Concealed carry permit holders with eight additional hours of training will be able to carry a weapon on college campuses after a vote Wednesday (March 15) by the Arkansas House on a bill Gov. Asa Hutchinson will sign.
The vote on House Bill 1249 by Rep. Charlie Collins, R-Fayetteville, was 71-18 with two members voting present. The bill has already passed the Senate. Gov. Asa Hutchinson’s spokesman, J.R. Davis, said he would sign the bill.
The bill allows licensees to carry their weapons at public and state-supported universities along with public buildings, including the Capitol grounds, if they have completed an eight-hour active shooter training designed by the Arkansas State Police. They also can carry a weapon in places of worship, bars and certain restaurants, unless those establishments post a notice prohibiting guns at those locations.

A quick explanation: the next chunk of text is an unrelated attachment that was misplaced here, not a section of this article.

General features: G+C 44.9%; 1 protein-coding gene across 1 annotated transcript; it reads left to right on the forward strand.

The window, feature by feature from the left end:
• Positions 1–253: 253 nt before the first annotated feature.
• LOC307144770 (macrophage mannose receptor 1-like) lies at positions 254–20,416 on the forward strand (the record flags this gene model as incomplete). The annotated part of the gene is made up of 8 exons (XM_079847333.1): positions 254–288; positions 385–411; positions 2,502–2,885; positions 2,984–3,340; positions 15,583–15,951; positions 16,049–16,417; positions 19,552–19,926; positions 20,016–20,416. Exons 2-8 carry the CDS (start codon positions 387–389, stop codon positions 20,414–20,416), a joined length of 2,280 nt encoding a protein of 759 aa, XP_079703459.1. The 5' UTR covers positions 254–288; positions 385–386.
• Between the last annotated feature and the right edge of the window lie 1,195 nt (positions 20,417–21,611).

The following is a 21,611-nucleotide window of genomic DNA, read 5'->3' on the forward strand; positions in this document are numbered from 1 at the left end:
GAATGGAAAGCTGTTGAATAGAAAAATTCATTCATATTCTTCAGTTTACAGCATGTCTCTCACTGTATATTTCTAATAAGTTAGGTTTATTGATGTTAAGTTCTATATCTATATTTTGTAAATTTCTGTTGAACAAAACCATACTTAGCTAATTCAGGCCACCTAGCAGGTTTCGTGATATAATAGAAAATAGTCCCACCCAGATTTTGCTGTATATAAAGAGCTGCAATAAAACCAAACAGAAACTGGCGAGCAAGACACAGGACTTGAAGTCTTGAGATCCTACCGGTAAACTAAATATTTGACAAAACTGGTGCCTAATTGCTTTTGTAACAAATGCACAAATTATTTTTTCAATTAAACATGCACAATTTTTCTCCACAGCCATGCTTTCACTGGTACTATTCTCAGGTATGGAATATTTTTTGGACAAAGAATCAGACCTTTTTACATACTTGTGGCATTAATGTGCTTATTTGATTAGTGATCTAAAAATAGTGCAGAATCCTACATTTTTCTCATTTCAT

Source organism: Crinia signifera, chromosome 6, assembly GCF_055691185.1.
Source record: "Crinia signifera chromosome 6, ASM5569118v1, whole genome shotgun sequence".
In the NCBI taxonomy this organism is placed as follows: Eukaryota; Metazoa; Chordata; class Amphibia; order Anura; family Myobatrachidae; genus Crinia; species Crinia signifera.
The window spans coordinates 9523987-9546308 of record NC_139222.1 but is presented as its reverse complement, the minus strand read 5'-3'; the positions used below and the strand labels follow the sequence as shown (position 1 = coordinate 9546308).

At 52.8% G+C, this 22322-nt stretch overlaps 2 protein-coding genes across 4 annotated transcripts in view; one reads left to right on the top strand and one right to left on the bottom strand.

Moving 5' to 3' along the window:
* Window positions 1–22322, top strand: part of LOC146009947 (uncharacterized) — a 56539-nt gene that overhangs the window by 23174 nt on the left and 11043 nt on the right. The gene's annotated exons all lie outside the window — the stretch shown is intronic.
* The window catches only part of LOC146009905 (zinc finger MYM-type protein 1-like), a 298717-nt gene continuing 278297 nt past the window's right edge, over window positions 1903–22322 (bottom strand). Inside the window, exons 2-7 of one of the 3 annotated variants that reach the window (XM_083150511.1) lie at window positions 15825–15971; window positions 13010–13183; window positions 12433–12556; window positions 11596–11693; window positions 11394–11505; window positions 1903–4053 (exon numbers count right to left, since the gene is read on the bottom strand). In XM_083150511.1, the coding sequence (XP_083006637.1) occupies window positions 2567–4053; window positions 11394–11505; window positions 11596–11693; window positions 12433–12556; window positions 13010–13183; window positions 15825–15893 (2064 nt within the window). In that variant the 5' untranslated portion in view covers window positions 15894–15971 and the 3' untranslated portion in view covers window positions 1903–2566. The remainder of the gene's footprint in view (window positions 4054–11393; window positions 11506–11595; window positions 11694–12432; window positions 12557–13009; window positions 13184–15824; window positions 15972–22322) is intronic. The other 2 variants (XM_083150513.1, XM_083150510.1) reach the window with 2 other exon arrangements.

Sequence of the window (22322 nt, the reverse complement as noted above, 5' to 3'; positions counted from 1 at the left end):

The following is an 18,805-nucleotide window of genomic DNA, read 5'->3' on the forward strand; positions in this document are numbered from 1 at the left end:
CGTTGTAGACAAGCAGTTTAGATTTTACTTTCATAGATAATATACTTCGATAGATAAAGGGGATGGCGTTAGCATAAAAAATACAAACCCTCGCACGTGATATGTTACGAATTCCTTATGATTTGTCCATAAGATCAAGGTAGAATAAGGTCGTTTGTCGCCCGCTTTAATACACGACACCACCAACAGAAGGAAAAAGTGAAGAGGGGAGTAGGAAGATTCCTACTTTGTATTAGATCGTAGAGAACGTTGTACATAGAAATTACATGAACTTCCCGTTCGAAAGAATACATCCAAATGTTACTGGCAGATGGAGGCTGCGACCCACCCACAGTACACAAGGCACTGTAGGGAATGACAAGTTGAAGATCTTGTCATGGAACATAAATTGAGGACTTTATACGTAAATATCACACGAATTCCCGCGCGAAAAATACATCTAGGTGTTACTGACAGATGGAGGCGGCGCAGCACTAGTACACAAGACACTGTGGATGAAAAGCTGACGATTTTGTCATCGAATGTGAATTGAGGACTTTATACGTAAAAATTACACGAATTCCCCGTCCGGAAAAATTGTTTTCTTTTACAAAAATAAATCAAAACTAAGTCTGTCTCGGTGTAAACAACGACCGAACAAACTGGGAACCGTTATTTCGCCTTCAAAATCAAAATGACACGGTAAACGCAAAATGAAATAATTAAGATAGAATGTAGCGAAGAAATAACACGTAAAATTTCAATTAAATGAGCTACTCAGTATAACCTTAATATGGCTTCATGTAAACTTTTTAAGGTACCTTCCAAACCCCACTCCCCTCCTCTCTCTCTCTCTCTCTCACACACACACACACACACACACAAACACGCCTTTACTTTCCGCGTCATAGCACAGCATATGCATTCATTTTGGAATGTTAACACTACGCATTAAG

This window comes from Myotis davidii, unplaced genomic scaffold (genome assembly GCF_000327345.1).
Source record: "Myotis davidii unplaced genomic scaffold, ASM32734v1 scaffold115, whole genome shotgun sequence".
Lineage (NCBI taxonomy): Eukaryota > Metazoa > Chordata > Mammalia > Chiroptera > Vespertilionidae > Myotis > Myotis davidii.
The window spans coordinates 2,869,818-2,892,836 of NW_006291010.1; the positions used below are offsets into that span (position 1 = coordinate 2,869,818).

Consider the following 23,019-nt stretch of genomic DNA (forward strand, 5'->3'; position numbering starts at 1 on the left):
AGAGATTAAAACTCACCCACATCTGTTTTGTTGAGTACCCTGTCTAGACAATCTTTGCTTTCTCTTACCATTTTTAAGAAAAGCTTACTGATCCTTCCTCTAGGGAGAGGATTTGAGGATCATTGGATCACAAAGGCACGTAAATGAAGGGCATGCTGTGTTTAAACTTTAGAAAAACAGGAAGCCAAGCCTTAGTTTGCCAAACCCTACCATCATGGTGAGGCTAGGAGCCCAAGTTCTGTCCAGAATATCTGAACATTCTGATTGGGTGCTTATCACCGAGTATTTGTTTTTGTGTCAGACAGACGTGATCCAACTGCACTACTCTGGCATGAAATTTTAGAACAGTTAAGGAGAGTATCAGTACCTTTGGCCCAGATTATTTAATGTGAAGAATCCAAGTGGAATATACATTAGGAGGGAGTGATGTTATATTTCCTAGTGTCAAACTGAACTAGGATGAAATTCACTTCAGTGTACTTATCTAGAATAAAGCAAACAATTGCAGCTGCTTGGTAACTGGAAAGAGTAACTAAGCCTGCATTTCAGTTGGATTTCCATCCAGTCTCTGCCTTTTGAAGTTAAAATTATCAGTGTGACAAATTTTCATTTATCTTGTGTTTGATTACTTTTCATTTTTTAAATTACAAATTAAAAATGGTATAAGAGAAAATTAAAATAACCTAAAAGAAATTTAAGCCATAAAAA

Exceptions include courtrooms and administrative hearings, K-12 public schools, and state prison facilities.
A much different version of the bill passed the House earlier in the session. The original bill allowed only faculty and staff with a concealed carry permit to carry a weapon on college campuses.
The bill eliminated an opt out provision contained in legislation passed in 2013 and also sponsored by Collins. Under that law, public higher education institutions could allow their staff members to carry a weapon, but they also could opt out of allowing them to do so. All of the state’s colleges and universities opted out.
Once it reached the Senate floor, however, it began undergoing changes, including a training component that originally was 16 hours. When the National Rifle Association announced its opposition, the bill changed again to its current form.
Lars Dalseide, public affairs media liaison, for the National Rifle Association sent this statement to Talk Business & Politics: “The National Rifle Association applauds the passage of HB 1249, a personal protection bill to strengthen Arkansas’s current carry system. With Governor Hutchinson’s signature, law-abiding citizens with enhanced permits will be allowed to defend themselves if attacked by vicious criminals while on campus, out to dinner, or visiting state buildings.”